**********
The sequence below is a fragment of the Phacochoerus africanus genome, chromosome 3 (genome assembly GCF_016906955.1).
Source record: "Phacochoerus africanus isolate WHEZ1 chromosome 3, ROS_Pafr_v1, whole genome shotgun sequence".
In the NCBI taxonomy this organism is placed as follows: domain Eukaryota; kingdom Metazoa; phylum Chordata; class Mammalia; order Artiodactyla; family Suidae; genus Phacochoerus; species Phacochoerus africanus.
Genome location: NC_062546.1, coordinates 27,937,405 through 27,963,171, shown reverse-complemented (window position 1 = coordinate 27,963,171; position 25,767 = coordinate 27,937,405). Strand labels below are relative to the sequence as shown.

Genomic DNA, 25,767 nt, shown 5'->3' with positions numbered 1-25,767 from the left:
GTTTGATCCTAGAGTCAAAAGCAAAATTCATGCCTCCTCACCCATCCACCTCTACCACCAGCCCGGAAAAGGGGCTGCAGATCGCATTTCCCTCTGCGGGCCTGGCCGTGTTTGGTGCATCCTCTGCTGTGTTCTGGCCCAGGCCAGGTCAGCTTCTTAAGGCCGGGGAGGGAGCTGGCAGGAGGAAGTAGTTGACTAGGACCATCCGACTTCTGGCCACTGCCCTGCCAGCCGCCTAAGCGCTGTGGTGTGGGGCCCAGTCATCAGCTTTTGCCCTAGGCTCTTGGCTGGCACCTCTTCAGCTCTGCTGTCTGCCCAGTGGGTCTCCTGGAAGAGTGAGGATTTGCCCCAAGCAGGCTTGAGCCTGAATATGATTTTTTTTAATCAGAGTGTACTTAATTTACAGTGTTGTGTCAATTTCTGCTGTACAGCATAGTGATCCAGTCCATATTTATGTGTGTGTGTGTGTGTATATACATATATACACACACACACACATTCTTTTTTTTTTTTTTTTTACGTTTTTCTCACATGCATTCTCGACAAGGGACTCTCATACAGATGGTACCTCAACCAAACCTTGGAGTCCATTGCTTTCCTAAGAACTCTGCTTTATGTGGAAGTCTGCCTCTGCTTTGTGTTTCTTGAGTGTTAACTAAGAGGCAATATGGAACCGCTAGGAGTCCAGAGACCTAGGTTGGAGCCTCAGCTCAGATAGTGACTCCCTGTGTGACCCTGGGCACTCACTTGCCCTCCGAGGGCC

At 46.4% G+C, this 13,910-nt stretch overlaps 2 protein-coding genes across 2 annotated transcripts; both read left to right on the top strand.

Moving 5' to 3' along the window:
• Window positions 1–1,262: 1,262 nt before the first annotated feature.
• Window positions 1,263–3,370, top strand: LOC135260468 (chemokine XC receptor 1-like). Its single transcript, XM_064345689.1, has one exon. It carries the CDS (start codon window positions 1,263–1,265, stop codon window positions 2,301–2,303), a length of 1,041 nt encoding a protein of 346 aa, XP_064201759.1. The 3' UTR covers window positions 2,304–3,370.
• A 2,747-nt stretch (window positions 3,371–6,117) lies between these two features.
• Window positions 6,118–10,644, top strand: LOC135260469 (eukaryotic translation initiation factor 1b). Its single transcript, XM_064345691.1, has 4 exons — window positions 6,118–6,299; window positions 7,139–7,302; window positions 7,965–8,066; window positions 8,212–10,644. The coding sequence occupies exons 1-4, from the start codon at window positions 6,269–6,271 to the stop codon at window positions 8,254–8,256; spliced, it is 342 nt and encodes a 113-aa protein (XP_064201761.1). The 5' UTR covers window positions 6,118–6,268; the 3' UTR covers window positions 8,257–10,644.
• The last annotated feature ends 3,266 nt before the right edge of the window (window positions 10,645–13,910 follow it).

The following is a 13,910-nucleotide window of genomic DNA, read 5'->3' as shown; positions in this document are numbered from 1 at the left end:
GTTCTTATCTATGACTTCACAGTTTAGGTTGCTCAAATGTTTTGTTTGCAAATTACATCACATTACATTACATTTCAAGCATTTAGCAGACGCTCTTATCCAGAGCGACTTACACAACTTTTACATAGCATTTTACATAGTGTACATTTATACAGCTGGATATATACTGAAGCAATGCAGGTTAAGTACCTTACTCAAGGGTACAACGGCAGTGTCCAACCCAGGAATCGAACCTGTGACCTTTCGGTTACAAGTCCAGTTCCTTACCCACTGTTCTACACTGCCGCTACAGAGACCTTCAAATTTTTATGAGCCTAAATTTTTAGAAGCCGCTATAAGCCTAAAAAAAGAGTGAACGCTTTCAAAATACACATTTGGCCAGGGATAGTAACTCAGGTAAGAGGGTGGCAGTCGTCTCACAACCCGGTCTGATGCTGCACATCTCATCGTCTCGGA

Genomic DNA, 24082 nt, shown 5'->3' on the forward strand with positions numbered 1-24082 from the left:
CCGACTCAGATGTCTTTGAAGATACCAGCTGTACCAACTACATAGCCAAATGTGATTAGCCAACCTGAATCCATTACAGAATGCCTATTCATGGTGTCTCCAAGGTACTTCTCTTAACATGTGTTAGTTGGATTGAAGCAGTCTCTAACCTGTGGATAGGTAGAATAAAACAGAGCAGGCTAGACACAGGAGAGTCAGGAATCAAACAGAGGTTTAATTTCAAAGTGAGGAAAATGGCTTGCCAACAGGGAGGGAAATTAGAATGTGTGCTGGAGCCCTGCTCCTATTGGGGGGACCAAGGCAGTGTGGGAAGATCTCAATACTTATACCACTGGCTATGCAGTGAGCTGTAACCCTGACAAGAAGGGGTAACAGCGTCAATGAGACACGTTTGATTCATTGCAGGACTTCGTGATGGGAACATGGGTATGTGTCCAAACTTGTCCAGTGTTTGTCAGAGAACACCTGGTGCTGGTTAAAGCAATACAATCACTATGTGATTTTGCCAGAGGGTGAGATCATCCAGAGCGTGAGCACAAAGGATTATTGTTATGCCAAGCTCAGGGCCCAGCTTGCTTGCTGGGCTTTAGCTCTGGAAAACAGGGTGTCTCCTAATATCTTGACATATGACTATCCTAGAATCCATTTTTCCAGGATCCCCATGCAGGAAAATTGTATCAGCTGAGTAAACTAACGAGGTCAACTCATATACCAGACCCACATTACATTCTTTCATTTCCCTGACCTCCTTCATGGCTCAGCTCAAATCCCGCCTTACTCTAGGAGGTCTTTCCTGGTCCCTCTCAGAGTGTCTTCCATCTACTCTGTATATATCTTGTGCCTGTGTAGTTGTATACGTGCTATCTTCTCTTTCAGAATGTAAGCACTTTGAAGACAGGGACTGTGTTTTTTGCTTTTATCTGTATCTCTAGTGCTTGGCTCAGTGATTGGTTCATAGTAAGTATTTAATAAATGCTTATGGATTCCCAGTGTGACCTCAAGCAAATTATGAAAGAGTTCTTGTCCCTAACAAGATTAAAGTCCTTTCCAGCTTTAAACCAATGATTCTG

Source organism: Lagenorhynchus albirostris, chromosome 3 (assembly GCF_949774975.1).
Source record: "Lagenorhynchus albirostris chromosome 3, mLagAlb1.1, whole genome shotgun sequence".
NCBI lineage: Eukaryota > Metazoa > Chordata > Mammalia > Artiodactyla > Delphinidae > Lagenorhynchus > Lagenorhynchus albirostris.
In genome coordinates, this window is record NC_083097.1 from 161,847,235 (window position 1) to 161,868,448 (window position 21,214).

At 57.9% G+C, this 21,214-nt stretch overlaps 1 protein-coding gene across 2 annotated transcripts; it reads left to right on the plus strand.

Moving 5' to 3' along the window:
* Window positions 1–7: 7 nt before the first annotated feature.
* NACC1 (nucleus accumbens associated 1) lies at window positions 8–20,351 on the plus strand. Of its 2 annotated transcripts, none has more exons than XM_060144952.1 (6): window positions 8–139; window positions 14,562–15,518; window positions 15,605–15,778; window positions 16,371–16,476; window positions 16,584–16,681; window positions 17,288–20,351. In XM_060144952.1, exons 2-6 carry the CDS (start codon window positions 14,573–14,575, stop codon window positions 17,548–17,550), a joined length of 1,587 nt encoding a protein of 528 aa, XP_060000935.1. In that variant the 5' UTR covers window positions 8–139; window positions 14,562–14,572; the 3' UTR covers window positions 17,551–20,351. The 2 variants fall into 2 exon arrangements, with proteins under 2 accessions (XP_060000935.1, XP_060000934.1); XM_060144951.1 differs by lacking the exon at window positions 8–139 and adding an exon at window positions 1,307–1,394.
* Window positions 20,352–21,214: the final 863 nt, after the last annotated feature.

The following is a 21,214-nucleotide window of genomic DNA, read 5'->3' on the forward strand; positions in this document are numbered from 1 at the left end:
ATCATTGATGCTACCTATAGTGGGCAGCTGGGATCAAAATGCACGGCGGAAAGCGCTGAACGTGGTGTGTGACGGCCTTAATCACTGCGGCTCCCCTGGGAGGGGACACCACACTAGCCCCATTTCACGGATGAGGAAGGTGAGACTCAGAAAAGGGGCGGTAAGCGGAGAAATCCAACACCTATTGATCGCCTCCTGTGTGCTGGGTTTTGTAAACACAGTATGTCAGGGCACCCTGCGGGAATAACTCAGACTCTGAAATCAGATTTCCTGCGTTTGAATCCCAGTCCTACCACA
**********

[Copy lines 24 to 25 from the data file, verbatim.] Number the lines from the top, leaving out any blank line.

* Window positions 1–7: 7 nt before the first annotated feature.
* NACC1 (nucleus accumbens associated 1) lies at window positions 8–20,351 on the plus strand. Of its 2 annotated transcripts, none has more exons than XM_060144952.1 (6): window positions 8–139; window positions 14,562–15,518; window positions 15,605–15,778; window positions 16,371–16,476; window positions 16,584–16,681; window positions 17,288–20,351. In XM_060144952.1, exons 2-6 carry the CDS (start codon window positions 14,573–14,575, stop codon window positions 17,548–17,550), a joined length of 1,587 nt encoding a protein of 528 aa, XP_060000935.1. In that variant the 5' UTR covers window positions 8–139; window positions 14,562–14,572; the 3' UTR covers window positions 17,551–20,351. The 2 variants fall into 2 exon arrangements, with proteins under 2 accessions (XP_060000935.1, XP_060000934.1); XM_060144951.1 differs by lacking the exon at window positions 8–139 and adding an exon at window positions 1,307–1,394.